Apple's upcoming A16 chipset might stick to the 5nm TSMC process node

Tudor Cibean

Posts: 116   +8
TL;DR: The A16 SoC that will be used on the iPhone 14 will probably not bring massive performance and efficiency gains if it's going to use the same process as the A15 Bionic. Apple will reportedly rely on architecture improvements and a switch to LPDDR5 memory and use the new chip only in their iPhone Pro series.

In a series of tweets today, analyst Ming-Chi Kuo indicated that Apple's upcoming A16 chipset might continue to use TSMC's N5P process node, the same as its predecessor, the A15. The decision was reportedly made because the Taiwanese foundry won't be able to produce enough chips on the new N3 node this year to fulfill demand. Meanwhile, N4P, another improved variant of the N5 process, will only start mass production next year.

This leaves Apple with a choice between N4 and N5P, with the latter being the better-performing (and probably more expensive) node. It's unlikely that the company will switch over to Samsung's GAAFET 3 nm process, as the last A-series chip that wasn't manufactured exclusively by TSMC was the A9, which came out in 2015.

As a reminder, Apple is expected to only equip higher-end iPhone 14 Pro models with the new chip, with the vanilla phones shipping with the A15 instead.

Kuo also reiterated that the upcoming MacBook Air refresh might keep using the M1 chip instead of launching with the new M2. The laptop is rumored to come with an all-new design, something Apple seems to believe is a much better selling point than new internals (and we tend to agree, the M1 is pretty good in terms of efficiency).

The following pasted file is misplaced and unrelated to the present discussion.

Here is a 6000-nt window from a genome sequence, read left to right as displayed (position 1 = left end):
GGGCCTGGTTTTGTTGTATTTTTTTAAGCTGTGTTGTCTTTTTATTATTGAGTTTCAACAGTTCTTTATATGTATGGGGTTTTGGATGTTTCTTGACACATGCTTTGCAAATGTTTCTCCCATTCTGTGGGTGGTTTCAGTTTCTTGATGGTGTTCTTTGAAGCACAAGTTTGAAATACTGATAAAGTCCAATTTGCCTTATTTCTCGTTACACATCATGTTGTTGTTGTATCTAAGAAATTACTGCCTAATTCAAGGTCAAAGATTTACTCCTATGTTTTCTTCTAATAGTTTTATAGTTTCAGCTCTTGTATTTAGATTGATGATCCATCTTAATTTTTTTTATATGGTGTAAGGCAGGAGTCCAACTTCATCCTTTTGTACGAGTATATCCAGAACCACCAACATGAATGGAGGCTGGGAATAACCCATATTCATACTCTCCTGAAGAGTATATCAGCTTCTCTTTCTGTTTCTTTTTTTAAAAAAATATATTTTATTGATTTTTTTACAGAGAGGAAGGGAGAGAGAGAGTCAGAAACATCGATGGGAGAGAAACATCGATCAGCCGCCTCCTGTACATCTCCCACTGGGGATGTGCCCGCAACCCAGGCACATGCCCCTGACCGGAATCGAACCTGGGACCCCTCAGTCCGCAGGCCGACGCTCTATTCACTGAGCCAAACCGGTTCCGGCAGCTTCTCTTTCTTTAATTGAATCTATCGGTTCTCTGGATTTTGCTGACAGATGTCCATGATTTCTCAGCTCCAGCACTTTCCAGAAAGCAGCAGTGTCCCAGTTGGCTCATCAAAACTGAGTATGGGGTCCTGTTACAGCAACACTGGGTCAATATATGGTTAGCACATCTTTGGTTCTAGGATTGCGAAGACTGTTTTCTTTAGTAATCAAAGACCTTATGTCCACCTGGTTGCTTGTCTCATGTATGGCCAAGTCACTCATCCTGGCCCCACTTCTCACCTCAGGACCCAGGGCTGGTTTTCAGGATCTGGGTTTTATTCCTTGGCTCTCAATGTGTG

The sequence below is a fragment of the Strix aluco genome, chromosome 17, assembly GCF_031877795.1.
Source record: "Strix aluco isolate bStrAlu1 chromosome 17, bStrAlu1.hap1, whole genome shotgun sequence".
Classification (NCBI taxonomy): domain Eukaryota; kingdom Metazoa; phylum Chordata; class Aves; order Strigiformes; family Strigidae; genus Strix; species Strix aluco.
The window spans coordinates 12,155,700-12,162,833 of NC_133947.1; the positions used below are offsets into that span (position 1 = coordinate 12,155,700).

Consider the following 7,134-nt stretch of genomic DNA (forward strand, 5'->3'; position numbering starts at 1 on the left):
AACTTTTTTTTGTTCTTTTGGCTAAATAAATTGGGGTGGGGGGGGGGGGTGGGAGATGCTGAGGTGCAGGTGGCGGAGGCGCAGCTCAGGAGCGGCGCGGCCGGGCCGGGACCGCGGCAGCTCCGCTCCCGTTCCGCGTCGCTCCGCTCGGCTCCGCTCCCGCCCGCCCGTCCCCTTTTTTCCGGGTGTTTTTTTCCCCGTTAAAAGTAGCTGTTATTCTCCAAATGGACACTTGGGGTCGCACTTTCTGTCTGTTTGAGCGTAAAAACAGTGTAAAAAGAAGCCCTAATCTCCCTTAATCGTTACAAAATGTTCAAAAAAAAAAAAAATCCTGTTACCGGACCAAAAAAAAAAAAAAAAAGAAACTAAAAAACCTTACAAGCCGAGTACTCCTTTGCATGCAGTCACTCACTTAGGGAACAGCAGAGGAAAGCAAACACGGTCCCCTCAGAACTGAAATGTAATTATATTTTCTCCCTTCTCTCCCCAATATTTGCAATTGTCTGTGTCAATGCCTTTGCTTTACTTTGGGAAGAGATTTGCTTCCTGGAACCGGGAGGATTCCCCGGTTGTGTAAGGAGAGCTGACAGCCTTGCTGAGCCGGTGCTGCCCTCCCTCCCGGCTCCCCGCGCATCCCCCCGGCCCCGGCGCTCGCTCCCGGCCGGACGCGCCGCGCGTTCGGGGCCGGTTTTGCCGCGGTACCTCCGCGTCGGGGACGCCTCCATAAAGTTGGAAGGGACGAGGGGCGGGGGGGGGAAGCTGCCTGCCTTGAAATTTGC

The Cupertino company would opt to debut the M2 SoC next year on a MacBook Pro lineup update. This would also allow them to take advantage of the more advanced N4P or N3 node.

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Posts: 2,216   +4,268
Might be an unintended consequence of how crowded TSMC is: Even if Apple has first serve they might not be able to reserve *all* of the 3nm node for just them.



Posts: 189   +158
Might be an unintended consequence of how crowded TSMC is: Even if Apple has first serve they might not be able to reserve *all* of the 3nm node for just them.

The 3nm has already been reserved for many others including Intel. Despite that, their 5nm M1 and an update has already a couple of years advantage, so no worry here.

Apple's issues are mainly on the software front, so they should focus there.

Tom Yum

Posts: 177   +417
To be honest a MacBook Air with a M1 running LDDR5 and a 10% clock increase would probably give enough of a performance uplift to suit a generational refresh. M1 is only clocked at 3.2 GHz, a bump to 3.5 GHz would likely be easily achievable, and given the maturity of TSMC 5nm would likely not increase power consumption, or be offset by LDDR5 over LDDR4 on the current Air.

We know A15 didn't offer much of a performance uplift from A14 (which the M1 is based on), so it makes sense that M2 might be delayed until after A16 is released with the iPhone 14.

8600M GT

Posts: 44   +27
I might be in the minority here, but I'd actually be fine with Apple de-emphasizing CPU upgrades. I'm on the A9, and it's plenty fast enough for me; I don't know that I'd see any benefit from upgrading to the A15. So this move is more appealing to me than trying to up the CPU specs at a higher cost.

If feasible, what I'd like is a low-end that emphasizes the opposite of what the SE 3rd-gen does. Instead of the same CPU as the high-end and lower specs elsewhere, use an older, relatively cheap CPU, but keep some of the other features such as a 2X zoom camera, or bump the storage.

It might not be their best possible strategy since it might result in fewer high-end sales, but I probably would have bought an SE upgrade if that had that option.